How are we doing on the budget?” Have you ever been asked that question, or maybe you have been the one who has asked it? Have you always been satisfied that your financial information was up to date, complete, and accurate? At Lakeland HealthCare, in Michigan, we were not, and set out to correct it.

Having previously experienced frustration with project budget management in past projects we knew there had to be a better way. Since we were embarking on the largest and most expensive project we had done in 25 years (an inpatient care addition), we also knew it was important to understand exactly where we stood financially with the entire project at all times. Finally, we had to be able to communicate the finances to various audiences with different interests.

Past challenges

In the past, we had faced several challenges when working with contracted construction management (CM) firms and even internally managed projects. The structure did not allow for the ability to provide:

  • overall project costs (construction costs, as well as costs such as furnishing, equipment, and design fees often managed by Purchasing or the affected department);

  • timely updates when needed; and

  • easy-to-read and understand reports suited for multiple audiences.

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Our internal CM team at Lakeland HealthCare recognized that this approach led to undisciplined cost control and a lack of confidence in the accuracy of total project costs reported throughout the project. We also knew there was an opportunity to create new processes and tools to mitigate the risks associated with the cost-control methods and financial reporting that had been experienced in the past. The result allowed us to successfully manage the overall project budget in a way that provided near real-time cost information and meaningful reports designed for specific audiences.

Step 1: Create Accountability.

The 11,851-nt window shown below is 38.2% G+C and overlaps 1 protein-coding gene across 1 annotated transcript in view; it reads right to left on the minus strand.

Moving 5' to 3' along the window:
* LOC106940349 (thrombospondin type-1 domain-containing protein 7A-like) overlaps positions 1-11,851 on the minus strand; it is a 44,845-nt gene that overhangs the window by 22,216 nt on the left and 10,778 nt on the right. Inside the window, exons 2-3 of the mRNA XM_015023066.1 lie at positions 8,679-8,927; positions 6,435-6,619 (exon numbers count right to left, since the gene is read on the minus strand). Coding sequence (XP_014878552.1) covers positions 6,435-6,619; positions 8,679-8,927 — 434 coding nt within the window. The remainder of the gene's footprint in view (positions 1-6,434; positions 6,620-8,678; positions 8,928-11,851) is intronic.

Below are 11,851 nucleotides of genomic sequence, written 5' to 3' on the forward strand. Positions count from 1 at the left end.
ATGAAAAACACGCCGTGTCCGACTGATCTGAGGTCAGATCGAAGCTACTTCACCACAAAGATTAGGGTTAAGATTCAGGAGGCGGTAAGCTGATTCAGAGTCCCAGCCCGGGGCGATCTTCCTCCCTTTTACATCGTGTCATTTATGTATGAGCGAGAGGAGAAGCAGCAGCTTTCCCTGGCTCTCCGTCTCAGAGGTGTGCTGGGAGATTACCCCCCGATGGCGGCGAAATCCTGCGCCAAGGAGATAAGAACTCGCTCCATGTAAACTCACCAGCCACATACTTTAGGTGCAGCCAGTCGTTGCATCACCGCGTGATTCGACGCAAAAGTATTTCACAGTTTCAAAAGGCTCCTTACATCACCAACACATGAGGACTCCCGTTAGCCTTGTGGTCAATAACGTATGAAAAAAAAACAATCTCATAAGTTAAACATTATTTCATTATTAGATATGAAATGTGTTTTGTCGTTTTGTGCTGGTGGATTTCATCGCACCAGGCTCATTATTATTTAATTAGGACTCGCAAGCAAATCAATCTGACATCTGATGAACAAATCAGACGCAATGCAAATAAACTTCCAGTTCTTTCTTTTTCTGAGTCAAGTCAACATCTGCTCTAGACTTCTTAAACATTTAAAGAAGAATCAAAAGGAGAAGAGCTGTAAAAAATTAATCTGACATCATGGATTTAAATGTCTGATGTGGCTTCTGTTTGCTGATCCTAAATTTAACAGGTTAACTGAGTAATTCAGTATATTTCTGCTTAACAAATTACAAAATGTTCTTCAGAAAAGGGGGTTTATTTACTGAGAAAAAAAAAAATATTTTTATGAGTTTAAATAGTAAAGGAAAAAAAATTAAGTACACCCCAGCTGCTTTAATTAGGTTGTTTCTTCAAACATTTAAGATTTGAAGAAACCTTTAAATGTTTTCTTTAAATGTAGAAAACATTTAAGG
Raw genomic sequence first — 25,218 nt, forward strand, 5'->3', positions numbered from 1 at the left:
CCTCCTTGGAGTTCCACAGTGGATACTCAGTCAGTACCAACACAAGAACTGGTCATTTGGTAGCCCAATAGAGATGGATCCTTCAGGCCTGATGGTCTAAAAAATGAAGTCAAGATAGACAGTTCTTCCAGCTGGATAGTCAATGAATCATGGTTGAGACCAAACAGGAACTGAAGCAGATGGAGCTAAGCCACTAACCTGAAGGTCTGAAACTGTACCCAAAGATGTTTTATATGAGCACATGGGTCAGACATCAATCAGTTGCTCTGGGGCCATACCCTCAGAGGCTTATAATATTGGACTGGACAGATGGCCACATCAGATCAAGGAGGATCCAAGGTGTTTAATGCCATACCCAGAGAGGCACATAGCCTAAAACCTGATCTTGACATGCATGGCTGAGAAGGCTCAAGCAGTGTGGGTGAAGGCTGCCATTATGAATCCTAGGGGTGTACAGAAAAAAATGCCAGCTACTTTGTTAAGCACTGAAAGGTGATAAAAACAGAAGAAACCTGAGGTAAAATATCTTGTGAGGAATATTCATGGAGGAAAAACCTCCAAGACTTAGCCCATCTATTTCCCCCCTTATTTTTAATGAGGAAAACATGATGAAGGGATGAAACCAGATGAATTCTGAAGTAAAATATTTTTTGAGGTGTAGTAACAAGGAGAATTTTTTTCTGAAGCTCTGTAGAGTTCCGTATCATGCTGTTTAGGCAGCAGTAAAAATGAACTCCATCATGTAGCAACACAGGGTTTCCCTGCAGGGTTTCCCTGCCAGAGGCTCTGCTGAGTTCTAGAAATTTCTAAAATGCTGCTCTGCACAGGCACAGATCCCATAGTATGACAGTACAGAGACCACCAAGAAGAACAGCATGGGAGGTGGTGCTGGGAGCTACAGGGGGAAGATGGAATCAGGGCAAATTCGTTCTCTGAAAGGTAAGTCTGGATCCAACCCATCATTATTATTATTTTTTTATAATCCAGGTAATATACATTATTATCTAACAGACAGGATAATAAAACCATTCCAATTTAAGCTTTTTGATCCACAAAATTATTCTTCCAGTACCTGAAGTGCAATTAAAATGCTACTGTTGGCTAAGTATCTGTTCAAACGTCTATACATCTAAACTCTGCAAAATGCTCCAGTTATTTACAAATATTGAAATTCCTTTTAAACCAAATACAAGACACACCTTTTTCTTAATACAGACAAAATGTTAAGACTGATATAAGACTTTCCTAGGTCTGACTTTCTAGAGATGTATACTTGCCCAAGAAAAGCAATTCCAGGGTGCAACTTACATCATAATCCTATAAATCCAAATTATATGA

Our first step was to centralize the overall project budget management to the internal CM team, which included approval and tracking of all project costs. This established single source control and accountability. Two team members were designated for all approvals: the Manager of Biomedical Engineering, who focused on furniture, fixtures, equipment, and low-voltage systems, and the Director of Facilities and Construction Management, who focused on construction and other project-related costs.

Step 2: Commitments and payments. We then established processes that would be used for requesting and approving commitments and payments. The CM firm was engaged as an agency CM so all of the contracts were held by Lakeland and all payments were made directly from Lakeland to the contractors and vendors, which made the processes easier to establish and regulate.

Step 3: Plan purchase and payment processes. The purchase and payment process we established enhanced our ability to capture all of the costs in an accurate and timely manner. We primarily used contracts for construction costs and purchase orders for everything else (i.e., equipment, furniture, low voltage and other owner generated costs). Payments on contracts were obtained by submitting a pay application using standard AIA documents routed through the architect, CM, and Lakeland. All contractor change order requests were approved using the same process, and contractors would not be paid for work outside of the scope of the original contract unless they had previously obtained an approved change order.

Step 4: Who? What? Where? When? How? Once we had established the financial control and accountability issue, we asked ourselves: “What do we want to know and when do we want to know it?” We needed information which would help us manage the overall budget as well as provide answers to possible questions, such as “Why are we over budget?” and, “How much money do we have left?” The “when” was easy; we wanted to know exactly how we were doing at least weekly and daily if we could. The “what” took a bit more thought but ended up including:

  • original estimate;

  • actual approved budget;

  • what, when, and how much has been committed;

  • what, when, and how much has been paid;

  • balance to finish on construction contracts;

  • retainage on construction contracts;

  • construction change orders;

  • out-of-scope costs; and

  • pending or potential costs.

All of these items were to be tracked as project totals, major and minor categories, and individual line items.

The original estimate and budget had been broken down into major categories, which were mostly retained for tracking purposes. These were the major categories, along with some of the minor categories that were uses for tracking purposes.

Step 5: Create a tracking tool. The next question we asked ourselves was, “How do we capture and track everything and who is responsible for it?” One of the team members created the budget tracking tool using Excel and was assigned the responsibility for entering all of the information, maintaining its accuracy, and keeping it up to date. This included a record of every purchase order (PO) issued, contract let, and payment made. The spreadsheet consisted of nine tabs each containing the information from one of our major cost categories. The totals from the nine major cost categories automatically updated a summary page, which provided the following information for each major category along with a project total:

  • budgeted amount;